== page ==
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It's Time for Compassion From Media

March 29, 1997|BILL BOYARSKY

Hearing about the horrible mass death in Rancho Santa Fe, I couldn't stop thinking of the parents of the dead.

What a terrible thing for those who have survived their dead children--to have their offspring reduced to freaks.

We journalists feed on victims such as these, dehumanizing them, cruelly showing their corpses on television and in the papers.

As the names of the victims came out Friday, the unseemly media race was on--to land interviews with the families, to ferret out every detail, relevant or not, about the lives that had just ended.

Not surprisingly, tabloid types were already digging through the garbage cans outside the home of one victim's sister.


I shouldn't be throwing stones because I live in the same glass house as every other reporter and editor.

I've been dealing with survivors since I was 20--a young 20 from a peaceful home where death, at that time, was a stranger.

Early in my first reporting job, a veteran reporter from my paper's main office called the bureau where I was working a Saturday shift. A boy had died in an accident. The older reporter was supposed to call up the parents, get the particulars and, of course, convey the news of the death. The reporter said she made the phone call and got the biographical information she was after--but couldn't bring herself to tell the mother about her son's death. She had explained the call by saying the boy had won an award. Would you go tell the mother? the reporter said.

When you are 20 and trying desperately to get ahead, you don't question such orders. I drove to the house, rang the bell, introduced myself and informed the woman that her son was dead, that the other reporter had lied to her.

I sat with her for an hour or two, waiting until a friend arrived. I had no words of comfort but I was afraid to leave, afraid that the news I had brought would kill her.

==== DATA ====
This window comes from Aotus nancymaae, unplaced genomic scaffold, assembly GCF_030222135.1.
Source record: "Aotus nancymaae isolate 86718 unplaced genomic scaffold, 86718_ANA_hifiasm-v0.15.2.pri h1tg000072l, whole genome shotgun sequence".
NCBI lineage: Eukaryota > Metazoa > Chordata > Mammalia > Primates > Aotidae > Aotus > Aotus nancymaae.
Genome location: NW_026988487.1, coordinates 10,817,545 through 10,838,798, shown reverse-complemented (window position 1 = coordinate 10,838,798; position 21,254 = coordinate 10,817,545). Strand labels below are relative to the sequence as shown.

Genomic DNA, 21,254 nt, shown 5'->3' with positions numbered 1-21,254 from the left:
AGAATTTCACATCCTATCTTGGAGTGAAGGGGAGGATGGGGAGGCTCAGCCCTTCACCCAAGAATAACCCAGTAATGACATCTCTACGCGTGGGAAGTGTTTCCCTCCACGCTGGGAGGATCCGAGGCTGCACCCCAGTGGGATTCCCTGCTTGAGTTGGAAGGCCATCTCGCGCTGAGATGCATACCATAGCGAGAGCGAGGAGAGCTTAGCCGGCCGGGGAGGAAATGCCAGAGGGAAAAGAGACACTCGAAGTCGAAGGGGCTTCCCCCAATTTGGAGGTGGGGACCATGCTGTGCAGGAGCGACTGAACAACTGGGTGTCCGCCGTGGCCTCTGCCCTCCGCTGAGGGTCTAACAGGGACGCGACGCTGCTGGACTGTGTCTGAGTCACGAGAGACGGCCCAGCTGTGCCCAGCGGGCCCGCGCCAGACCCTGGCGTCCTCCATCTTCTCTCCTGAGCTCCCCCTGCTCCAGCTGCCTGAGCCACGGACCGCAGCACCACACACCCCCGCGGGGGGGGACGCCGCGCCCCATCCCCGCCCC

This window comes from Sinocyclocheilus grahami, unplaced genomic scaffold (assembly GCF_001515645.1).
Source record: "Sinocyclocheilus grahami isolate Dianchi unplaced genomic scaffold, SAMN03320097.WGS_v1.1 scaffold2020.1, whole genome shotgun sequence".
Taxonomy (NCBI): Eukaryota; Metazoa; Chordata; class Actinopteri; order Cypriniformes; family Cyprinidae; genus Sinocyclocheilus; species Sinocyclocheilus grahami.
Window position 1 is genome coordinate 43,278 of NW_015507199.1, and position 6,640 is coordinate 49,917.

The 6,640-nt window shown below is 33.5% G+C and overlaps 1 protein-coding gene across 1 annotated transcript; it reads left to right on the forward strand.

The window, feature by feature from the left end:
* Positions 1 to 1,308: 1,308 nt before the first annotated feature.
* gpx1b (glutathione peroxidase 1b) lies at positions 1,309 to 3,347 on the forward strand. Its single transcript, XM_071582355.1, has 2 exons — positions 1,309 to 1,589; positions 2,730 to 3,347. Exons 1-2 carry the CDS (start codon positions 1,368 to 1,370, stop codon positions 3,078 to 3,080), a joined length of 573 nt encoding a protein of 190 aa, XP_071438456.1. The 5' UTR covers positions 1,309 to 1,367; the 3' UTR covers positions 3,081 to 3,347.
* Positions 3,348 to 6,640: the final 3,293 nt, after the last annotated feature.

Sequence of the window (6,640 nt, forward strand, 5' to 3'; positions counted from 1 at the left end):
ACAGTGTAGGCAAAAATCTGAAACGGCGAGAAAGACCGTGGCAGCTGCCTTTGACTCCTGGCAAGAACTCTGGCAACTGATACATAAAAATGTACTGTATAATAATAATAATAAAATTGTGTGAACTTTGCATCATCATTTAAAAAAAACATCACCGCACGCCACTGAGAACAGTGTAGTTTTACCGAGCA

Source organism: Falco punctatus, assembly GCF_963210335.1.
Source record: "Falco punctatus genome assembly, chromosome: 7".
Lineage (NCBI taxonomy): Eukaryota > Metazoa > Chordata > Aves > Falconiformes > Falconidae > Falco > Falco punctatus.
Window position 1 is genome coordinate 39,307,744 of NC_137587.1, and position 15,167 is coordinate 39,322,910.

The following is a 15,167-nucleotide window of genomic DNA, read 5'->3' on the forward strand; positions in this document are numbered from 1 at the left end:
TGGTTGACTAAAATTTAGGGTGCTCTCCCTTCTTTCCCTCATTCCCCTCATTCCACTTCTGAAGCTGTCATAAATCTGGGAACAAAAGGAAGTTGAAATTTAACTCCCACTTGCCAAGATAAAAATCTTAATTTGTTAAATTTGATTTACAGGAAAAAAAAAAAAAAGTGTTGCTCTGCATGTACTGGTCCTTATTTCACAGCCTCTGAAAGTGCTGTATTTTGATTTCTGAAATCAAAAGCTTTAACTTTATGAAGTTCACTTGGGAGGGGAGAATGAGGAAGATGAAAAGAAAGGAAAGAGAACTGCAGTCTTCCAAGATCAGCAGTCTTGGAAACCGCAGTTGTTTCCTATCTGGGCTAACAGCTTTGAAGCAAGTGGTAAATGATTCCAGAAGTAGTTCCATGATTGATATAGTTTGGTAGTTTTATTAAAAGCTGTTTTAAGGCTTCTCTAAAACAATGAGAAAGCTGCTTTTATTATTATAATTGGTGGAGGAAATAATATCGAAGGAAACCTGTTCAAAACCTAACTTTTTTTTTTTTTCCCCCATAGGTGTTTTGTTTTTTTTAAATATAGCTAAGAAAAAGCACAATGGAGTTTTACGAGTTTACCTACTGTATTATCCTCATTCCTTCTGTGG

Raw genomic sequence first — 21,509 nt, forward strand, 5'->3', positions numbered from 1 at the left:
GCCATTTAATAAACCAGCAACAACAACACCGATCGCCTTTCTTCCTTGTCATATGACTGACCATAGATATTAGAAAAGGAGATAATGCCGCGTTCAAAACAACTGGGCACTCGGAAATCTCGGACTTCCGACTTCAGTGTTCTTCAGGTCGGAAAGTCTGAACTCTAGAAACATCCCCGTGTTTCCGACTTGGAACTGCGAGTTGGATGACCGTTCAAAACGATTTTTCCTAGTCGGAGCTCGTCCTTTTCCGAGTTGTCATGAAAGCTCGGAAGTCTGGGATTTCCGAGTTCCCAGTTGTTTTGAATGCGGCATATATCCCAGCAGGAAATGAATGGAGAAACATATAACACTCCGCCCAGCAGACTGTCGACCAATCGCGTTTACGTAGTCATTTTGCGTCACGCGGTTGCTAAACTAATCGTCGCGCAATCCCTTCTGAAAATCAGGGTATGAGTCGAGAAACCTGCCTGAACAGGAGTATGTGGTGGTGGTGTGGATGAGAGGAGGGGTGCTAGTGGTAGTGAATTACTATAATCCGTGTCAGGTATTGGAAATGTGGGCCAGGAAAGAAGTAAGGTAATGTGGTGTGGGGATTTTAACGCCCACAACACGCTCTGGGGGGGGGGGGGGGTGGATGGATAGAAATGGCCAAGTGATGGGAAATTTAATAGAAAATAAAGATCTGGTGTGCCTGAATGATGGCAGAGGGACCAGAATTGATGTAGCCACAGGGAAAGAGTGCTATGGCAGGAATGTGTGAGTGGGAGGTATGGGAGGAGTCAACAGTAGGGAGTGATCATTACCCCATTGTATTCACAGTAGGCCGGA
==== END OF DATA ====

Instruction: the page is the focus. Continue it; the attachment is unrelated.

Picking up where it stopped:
After that painful initiation, the death business became part of my life, especially after I was promoted to night cops reporter.

The San Francisco Bay Area, where I worked, was a main hub for transpacific military travel. Planes seemed to crash every week and my paper, the Oakland Tribune, made a special effort to record the death of every East Bay victim and run their pictures.

This required me to visit the home of the parents before dawn so I could get the picture back to the paper before deadline. The Defense Department was supposed to notify the next of kin, but more often than not, the authorities had failed to do the job. And so I relayed the news.

I hated this part of my job. But I saw that these visits--even from a kid--performed something of value. The parents wanted to talk about their child and to see a good story in the Oakland Tribune.

So they welcomed me, the young messenger of death, into their homes at 4 a.m. I sat and listened while they told me stories of the son who was the best at Castlemont High, the best at Cal or San Jose State, and then had gone off to become a pilot or a crew member.

They loaned the paper the prized picture from the mantle, the bright-eyed boy in his '50s crew cut, dressed in his graduation gown or Air Force uniform, looking eagerly at the world awaiting him.

I took notes, asked questions, and left.


As you can see, the memories remain with me, revived in surprising immediacy by events like the Heaven's Gate tragedy.

My first thought was of those surviving parents. No matter how the relationship had gone over the years, the loss of a child has to be too painful to bear.

It will become worse. The media assault is unrelenting, and you can expect it to grow in intensity.

The family and their dead will be reduced to cartoon characters. And by the time we find out what really happened--whether any of the dead were coerced into suicide or even murdered--the media will have dropped this story for the next sensation.

We journalists should think of the emotional toll when a parent, or a brother or sister--even those long estranged from their dead relative--receives a phone call from the San Diego County coroner's office.

As we hack away at our computers, high on covering the big story, we should imagine the pain in some faraway home, among a family that soon will be elevated from obscurity to infamy.

These victims--the dead and the survivors--are human beings. For once, let's proceed carefully and considerately, allowing the victims some dignity.

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